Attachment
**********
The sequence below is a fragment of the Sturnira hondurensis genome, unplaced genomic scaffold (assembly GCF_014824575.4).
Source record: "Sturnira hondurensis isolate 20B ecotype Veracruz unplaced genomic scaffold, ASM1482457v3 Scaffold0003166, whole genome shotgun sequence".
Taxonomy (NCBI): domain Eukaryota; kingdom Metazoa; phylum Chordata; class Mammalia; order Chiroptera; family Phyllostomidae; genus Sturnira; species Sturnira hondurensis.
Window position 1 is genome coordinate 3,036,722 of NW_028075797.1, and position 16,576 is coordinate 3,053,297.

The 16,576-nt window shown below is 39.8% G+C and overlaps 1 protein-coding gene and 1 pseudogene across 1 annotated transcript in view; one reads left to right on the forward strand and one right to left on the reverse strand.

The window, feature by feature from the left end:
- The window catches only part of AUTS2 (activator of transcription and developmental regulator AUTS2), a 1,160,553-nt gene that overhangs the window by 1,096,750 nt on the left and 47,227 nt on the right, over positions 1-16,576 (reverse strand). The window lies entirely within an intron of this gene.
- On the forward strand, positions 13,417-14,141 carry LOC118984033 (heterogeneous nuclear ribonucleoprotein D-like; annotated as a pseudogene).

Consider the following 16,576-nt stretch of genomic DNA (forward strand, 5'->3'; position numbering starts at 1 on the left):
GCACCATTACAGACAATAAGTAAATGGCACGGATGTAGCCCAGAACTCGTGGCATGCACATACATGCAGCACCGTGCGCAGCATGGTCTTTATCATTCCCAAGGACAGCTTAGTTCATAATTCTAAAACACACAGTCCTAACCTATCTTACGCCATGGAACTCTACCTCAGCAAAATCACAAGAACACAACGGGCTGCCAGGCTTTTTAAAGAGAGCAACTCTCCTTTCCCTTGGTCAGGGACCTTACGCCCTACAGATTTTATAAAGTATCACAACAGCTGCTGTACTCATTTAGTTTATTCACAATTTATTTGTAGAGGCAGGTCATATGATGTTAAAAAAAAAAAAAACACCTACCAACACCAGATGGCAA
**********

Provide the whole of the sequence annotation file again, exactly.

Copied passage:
The sequence below is a fragment of the Sturnira hondurensis genome, unplaced genomic scaffold (assembly GCF_014824575.4).
Source record: "Sturnira hondurensis isolate 20B ecotype Veracruz unplaced genomic scaffold, ASM1482457v3 Scaffold0003166, whole genome shotgun sequence".
Taxonomy (NCBI): domain Eukaryota; kingdom Metazoa; phylum Chordata; class Mammalia; order Chiroptera; family Phyllostomidae; genus Sturnira; species Sturnira hondurensis.
Window position 1 is genome coordinate 3,036,722 of NW_028075797.1, and position 16,576 is coordinate 3,053,297.

The 16,576-nt window shown below is 39.8% G+C and overlaps 1 protein-coding gene and 1 pseudogene across 1 annotated transcript in view; one reads left to right on the forward strand and one right to left on the reverse strand.

The window, feature by feature from the left end:
- The window catches only part of AUTS2 (activator of transcription and developmental regulator AUTS2), a 1,160,553-nt gene that overhangs the window by 1,096,750 nt on the left and 47,227 nt on the right, over positions 1-16,576 (reverse strand). The window lies entirely within an intron of this gene.
- On the forward strand, positions 13,417-14,141 carry LOC118984033 (heterogeneous nuclear ribonucleoprotein D-like; annotated as a pseudogene).

Consider the following 16,576-nt stretch of genomic DNA (forward strand, 5'->3'; position numbering starts at 1 on the left):
GCACCATTACAGACAATAAGTAAATGGCACGGATGTAGCCCAGAACTCGTGGCATGCACATACATGCAGCACCGTGCGCAGCATGGTCTTTATCATTCCCAAGGACAGCTTAGTTCATAATTCTAAAACACACAGTCCTAACCTATCTTACGCCATGGAACTCTACCTCAGCAAAATCACAAGAACACAACGGGCTGCCAGGCTTTTTAAAGAGAGCAACTCTCCTTTCCCTTGGTCAGGGACCTTACGCCCTACAGATTTTATAAAGTATCACAACAGCTGCTGTACTCATTTAGTTTATTCACAATTTATTTGTAGAGGCAGGTCATATGATGTTAAAAAAAAAAAAAACACCTACCAACACCAGATGGCAA